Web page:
Election 2019: pledges that should be in the parties’ manifestos

Visit our Election 2019 page to see how to share the pledges we're encouraging parties to make in their manifestos.

  

NSS speaks out

Our head of education Alastair Lichten commented on school consultations with parents over relationships and sex education in Schools Week. He said any consultation mustn't undermine comprehensive, non-discriminatory, rights-based RSE by giving ground to religious groups' unreasonable demands.

Our chief executive Stephen Evans discussed collective worship on local BBC radio.

  

NSS out and about

Our vice-president Richard Scorer appeared on a panel at an event discussing the relationship between religious freedom and other human rights, hosted by the Human Rights Lawyers Association.

And our former president Terry Sanderson discussed secularism in an address to Bromley Humanists.

  

Upcoming events

Later this month our events will explore topics including our No More Faith Schools campaign and the legacy of the 19th century radical Richard Carlile.

We also have events on the 1944 Education Act and its legacy and our Exploring Secularism resources coming up in 2020.

Find out more on our events page.

  

Essays of the week

The unbearable wrongness of William Barr: Secularism doesn't destroy society or moral order
By Phil Zuckerman, for Salon

If secularism truly resulted in moral deterioration, then highly secular societies would be decaying. They're not.

  

The anti-Labour plot to polarise Hindus over Kashmir
By Sunny Hundal, for openDemocracy

A campaign for the hearts and minds of British Hindus is pushing them to the Tories – and it's dividing British Hindus, Sikhs and Muslims.

  

Quote of the week

"As an outside monitor of safeguarding practices in the Catholic Church, the Vatican has fallen short. Refusing to cooperate with IICSA, as it did, was a scandalous violation of the paramountcy principle – the absolute moral obligation to put the welfare of children before everything else."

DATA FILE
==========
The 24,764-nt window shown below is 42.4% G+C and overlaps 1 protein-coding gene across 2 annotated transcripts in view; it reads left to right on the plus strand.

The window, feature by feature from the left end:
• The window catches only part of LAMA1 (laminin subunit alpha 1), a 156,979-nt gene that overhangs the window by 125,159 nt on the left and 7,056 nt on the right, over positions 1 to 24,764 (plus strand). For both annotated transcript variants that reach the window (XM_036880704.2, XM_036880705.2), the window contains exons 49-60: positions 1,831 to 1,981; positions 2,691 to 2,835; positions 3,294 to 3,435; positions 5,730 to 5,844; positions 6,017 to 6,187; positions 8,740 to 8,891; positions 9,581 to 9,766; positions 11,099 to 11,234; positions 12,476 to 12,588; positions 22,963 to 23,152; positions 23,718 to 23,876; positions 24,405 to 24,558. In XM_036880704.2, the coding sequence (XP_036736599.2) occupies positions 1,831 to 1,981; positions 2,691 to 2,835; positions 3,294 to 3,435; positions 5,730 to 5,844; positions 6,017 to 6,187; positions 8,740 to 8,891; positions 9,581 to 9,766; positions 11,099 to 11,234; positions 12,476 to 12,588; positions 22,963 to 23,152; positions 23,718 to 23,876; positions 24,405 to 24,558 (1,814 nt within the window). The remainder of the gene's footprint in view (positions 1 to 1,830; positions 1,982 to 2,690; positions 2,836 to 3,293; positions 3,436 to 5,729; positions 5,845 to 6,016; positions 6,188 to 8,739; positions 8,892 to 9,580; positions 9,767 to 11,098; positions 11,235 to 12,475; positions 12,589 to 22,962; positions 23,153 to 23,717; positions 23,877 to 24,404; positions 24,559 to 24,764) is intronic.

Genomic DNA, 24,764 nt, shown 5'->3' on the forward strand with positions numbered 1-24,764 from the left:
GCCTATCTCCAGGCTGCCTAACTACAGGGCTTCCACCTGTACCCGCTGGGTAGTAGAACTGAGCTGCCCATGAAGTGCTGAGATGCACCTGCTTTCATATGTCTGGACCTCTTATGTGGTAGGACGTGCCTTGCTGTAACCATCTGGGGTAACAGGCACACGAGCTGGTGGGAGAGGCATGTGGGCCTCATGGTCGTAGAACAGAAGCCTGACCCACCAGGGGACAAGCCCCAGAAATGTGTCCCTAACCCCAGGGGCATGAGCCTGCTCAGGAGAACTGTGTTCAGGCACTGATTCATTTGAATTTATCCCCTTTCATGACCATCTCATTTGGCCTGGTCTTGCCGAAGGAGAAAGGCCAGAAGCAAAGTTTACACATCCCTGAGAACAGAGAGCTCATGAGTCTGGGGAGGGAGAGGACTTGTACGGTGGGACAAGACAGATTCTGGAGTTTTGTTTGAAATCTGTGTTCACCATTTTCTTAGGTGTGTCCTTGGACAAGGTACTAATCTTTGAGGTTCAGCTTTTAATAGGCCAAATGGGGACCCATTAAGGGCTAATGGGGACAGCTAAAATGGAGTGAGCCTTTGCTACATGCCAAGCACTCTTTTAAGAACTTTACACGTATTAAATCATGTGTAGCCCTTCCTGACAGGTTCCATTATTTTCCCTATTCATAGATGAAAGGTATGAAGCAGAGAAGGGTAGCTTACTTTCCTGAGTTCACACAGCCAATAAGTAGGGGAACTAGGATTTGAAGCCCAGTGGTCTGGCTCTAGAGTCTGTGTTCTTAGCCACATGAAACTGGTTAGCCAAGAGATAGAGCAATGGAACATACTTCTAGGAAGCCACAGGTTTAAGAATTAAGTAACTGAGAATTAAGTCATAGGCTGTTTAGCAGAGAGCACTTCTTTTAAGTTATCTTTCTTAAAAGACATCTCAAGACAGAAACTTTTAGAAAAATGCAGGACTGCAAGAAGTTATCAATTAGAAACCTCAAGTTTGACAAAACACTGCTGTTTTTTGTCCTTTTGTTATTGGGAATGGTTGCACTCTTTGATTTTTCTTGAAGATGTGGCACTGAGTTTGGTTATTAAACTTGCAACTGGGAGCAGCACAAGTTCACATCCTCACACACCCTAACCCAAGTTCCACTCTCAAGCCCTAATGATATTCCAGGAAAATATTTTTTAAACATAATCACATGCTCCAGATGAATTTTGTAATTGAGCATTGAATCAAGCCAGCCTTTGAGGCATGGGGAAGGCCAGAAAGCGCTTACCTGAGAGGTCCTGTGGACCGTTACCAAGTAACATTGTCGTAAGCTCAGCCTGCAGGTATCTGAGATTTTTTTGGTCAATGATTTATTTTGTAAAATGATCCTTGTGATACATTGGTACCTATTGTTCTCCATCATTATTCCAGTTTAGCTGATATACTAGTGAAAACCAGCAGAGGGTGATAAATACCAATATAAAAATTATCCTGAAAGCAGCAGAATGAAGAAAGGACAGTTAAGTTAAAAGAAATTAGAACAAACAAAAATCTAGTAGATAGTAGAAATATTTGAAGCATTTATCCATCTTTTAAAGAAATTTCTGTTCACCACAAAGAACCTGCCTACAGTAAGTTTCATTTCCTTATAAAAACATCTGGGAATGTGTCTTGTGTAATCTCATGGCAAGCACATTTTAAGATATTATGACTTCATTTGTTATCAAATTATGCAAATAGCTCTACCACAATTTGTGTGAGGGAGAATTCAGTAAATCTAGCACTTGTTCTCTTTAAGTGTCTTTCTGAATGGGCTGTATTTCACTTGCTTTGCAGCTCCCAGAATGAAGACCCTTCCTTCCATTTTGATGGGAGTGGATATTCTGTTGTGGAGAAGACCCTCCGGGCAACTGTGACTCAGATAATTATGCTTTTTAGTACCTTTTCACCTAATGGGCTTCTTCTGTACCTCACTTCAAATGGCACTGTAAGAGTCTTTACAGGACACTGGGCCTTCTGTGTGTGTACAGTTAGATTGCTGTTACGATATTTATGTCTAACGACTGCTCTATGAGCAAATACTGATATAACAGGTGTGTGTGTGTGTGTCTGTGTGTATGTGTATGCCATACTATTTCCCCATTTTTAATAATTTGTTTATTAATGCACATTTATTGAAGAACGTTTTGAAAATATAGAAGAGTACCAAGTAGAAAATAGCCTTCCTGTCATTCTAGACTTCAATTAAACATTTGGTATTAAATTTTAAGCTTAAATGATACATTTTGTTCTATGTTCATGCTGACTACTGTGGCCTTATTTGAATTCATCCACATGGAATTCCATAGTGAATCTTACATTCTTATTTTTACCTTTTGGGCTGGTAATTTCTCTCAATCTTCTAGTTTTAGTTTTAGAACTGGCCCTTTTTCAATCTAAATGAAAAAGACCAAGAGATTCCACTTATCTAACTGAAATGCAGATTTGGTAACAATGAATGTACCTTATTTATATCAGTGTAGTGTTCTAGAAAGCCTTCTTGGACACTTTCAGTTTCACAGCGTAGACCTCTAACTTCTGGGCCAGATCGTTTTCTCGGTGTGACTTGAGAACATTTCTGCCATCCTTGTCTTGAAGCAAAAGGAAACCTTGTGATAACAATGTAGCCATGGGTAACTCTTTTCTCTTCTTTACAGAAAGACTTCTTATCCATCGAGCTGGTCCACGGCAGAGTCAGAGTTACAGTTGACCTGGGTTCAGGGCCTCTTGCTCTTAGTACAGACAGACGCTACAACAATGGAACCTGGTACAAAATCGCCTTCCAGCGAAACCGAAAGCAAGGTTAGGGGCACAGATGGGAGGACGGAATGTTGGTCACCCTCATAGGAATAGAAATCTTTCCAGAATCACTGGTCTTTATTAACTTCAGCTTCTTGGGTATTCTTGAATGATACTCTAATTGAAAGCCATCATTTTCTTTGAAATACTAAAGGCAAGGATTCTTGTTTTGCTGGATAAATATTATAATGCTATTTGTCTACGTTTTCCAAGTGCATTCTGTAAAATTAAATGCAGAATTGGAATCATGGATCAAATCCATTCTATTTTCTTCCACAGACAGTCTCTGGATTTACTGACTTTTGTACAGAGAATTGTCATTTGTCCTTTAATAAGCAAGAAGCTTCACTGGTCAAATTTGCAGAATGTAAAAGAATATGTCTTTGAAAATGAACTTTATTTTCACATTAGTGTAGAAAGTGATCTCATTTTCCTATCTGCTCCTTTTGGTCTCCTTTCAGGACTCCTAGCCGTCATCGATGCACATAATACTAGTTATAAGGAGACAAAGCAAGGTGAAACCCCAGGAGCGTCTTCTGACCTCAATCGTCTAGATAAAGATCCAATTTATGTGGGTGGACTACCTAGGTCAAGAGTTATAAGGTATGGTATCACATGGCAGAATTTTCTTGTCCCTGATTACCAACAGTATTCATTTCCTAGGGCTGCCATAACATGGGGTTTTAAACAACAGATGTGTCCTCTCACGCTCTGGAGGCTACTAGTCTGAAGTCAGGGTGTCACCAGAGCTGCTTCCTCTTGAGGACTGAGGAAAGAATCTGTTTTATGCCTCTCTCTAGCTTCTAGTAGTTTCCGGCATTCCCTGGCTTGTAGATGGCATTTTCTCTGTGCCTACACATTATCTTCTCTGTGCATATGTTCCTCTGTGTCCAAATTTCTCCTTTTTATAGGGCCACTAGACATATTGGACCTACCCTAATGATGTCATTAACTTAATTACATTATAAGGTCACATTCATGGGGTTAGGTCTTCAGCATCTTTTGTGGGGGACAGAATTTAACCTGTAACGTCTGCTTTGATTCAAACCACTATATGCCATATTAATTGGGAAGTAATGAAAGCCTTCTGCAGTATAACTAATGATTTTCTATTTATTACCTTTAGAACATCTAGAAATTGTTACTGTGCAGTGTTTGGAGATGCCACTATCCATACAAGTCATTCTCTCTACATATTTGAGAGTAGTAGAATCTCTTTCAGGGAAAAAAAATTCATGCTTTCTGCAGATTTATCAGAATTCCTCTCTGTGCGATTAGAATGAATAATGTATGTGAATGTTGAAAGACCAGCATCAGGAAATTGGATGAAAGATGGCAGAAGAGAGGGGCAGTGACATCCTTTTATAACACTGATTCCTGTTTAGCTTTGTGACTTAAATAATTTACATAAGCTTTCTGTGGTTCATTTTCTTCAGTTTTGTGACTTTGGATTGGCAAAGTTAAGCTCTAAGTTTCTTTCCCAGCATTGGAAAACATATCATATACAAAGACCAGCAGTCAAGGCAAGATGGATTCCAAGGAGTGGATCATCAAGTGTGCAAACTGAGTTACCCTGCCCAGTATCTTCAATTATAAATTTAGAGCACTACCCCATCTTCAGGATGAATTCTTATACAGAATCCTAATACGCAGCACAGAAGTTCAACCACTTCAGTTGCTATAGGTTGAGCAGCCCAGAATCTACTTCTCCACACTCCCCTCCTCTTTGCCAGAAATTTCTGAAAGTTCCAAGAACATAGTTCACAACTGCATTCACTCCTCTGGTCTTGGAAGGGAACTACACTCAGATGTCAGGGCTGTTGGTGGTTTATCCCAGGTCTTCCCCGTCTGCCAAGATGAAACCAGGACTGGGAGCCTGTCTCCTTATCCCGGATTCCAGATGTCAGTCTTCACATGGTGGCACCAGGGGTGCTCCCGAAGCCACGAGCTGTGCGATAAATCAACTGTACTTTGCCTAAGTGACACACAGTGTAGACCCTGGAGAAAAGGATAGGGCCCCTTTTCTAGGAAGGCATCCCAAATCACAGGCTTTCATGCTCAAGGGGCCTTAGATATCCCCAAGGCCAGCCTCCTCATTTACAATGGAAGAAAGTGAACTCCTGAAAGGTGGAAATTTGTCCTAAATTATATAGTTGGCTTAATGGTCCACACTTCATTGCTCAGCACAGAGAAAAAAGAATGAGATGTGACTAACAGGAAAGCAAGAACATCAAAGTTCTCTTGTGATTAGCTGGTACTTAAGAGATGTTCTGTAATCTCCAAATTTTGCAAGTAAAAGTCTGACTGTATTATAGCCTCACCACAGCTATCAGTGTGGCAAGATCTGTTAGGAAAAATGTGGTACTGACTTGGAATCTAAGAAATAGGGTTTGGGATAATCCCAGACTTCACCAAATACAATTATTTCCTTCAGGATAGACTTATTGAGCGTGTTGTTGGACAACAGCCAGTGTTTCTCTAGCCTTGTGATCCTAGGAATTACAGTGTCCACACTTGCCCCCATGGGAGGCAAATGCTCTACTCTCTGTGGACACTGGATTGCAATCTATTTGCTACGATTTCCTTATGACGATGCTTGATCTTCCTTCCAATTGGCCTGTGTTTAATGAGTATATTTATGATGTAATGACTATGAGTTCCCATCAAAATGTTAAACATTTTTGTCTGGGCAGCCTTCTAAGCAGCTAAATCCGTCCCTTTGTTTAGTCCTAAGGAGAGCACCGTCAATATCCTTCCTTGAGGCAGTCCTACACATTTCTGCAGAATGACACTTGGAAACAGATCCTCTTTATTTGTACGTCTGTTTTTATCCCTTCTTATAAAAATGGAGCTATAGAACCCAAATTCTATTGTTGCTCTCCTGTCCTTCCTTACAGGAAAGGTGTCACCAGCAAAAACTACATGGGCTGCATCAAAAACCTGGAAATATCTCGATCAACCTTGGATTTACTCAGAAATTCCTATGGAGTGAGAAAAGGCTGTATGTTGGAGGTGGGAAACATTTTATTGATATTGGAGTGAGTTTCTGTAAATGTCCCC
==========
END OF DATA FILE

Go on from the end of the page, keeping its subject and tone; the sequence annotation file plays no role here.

Editorial in The Tablet, a Catholic magazine, criticises the Catholic Church's response to the Independent Inquiry into Child Sexual Abuse

  

Sign our petitions

Sign one of our petitions to let us know why you support our campaigning. We aim to feature some of the best comments in Newsline.

  

Annual report 2019

Our annual report for 2019 has now been published. Featuring:

- A lawyer who defended a woman on death row for blasphemy in Pakistan stars at our Secularism 2019 conference

- We highlight the restrictions which faith schools place on school choice

- We make the case for removing 'the advancement of religion' as a charitable purpose

- We stand up for free speech, children's rights and more.

You can read the report on our website.

  

Read elsewhere

 

In China, every day is Kristallnacht

By Fred Hiatt, for The Washington Post

In western China, the demolition of mosques and bulldozing of cemeteries is a continuing, relentless process.

 

What has happened with Cardinal George Pell's appeal against child sex abuse conviction?

By Paul Karp, for The Guardian

One of the Vatican's most senior officials will be allowed to argue against his conviction on historical child sexual abuse offences in Australia. This will look and feel like an appeal, but technically special leave to appeal hasn't been granted.